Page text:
House prices in New Zealand fall at same rate for three consecutive months - CoreLogic

Property prices have continued to fall at the same rate of decline for three consecutive months, data shows.

CoreLogic's House Price Index (HPI), which measures property value changes in the market, shows that the national measure of property values fell a further -0.8 percent in June, completing a hat-trick of months at the same rate of decline, -0.8 percent in both April and May.

The quarterly fall of -2.3 percent is the biggest drop over a three-month period since February 2009, CoreLogic said, which is just prior to when the market bottomed out - at an average value of $372,681 in March 2009 - following the Global Financial Crisis (GFC).

"As the downturn sets in, and with interest rates set to rise further, greater consideration is now being given to 'how long and how far will this go'," CoreLogic head of research Nick Goodall said.

"Of course no one knows for sure but the long recovery after the GFC offers a glimpse into one potential scenario which could unfold."

Goodall said the experience then took the shape of a bathtub - a gradual initial decline of -9.9 percent over 17 months, followed by a period of relatively flat conditions or a plateau, before eventually increasing back to the pre-GFC peak five years later.

"While the economic and lending environments are remarkably different between 2008 and 2022, housing affordability is more thinly stretched, and interest rates are rising, not falling like in the late 2000s," he said.

"Under these circumstances it is difficult to foresee any respite for falling house prices in the near term."

Affordability constraints coupled with higher interest rates and tighter lending conditions are likely to keep a lid on demand over the coming months and probably until interest rates start to fall again, Goodall said. Although a drop in housing prices will support improvements in affordability, he added that higher mortgage costs and stricter lending policies will probably outweigh the renewed affordability advantage.

There was a trend in lower house prices across each of the main centres, except for Christchurch. Auckland saw the largest falls in value through June (-1.9 percent), which is also reflected in the worst quarterly fall of -4.9 percent.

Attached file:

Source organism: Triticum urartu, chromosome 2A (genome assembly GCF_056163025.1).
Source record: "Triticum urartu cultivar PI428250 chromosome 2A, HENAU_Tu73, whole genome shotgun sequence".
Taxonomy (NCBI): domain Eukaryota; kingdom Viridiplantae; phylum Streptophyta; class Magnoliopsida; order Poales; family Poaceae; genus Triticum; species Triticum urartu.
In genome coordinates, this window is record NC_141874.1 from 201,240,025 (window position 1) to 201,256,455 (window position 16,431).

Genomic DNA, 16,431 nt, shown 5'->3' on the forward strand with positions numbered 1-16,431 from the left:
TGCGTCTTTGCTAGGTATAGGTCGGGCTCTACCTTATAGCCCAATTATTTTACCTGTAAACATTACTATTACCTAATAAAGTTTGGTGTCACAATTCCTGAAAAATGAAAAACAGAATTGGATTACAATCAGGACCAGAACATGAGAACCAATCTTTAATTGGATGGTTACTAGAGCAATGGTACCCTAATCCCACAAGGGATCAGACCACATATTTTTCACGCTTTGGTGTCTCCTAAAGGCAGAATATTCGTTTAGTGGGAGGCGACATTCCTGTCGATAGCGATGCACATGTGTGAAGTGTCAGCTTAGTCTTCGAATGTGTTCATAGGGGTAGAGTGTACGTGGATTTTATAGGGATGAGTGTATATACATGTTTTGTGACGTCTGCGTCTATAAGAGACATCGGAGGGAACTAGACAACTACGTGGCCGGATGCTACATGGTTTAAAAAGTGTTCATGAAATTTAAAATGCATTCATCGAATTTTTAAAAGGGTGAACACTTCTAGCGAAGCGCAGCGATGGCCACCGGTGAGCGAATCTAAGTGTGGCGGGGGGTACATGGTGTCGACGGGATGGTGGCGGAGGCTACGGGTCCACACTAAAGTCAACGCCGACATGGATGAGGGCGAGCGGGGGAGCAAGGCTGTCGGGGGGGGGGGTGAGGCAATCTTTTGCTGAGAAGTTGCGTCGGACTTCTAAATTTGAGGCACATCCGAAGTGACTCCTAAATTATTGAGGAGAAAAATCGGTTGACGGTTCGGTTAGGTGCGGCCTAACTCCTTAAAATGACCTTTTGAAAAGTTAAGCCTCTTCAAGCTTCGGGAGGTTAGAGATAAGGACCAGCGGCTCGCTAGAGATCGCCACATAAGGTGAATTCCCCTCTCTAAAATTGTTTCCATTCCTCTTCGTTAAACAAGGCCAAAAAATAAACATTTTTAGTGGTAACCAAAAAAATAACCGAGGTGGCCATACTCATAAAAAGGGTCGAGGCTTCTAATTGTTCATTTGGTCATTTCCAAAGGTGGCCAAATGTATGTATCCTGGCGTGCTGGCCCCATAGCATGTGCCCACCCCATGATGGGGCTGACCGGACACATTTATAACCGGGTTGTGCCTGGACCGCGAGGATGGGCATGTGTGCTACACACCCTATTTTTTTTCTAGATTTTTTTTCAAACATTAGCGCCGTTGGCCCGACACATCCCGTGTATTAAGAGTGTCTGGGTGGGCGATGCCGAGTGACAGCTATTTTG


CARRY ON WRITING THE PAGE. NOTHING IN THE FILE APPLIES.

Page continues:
"When it comes to property values in Auckland, it's important to look past median sale prices as they are often affected by a change in the mix of properties reaching agreement over the two periods being analysed, whereas an index measures all properties in an area regardless of whether they have transacted," Goodall said.

"In other words, Auckland could see more expensive standalone dwellings dominating sales in a given month, but then cheaper townhouses might take over the next month."

Values in Hamilton bounced up 1.8 percent in June, but remain down -1.2 percent over the last three months, CoreLogic found.

Meanwhile, in both Wellington and Dunedin, larger and more persistent falls in housing prices have dragged annual growth rates to 5 percent or lower, which Goodall said is evidence that the last flumes of growth at the end of last year are now being extinguished.

"Delving into the expectations and mindset of two of the key market players provides greater insight into the prospects of the market for 2022 and beyond," he said.

Outside the main cities there are very few areas showing any consistent growth, CoreLogic found. Those with monthly growth are generally down over the last three months (Whanganui and Hastings), while those with lingering shoots of growth over the quarter (New Plymouth, Whangārei, and Queenstown) are showing more recent weakness.

The wider Wellington region as well as Palmerston North have experienced more persistent value weakness, with annual rates of growth in these areas falling to 5.3 percent or lower. Quarterly falls of more than 6 percent in both Lower Hutt and Upper Hutt illustrate a swiftly turning market, CoreLogic added.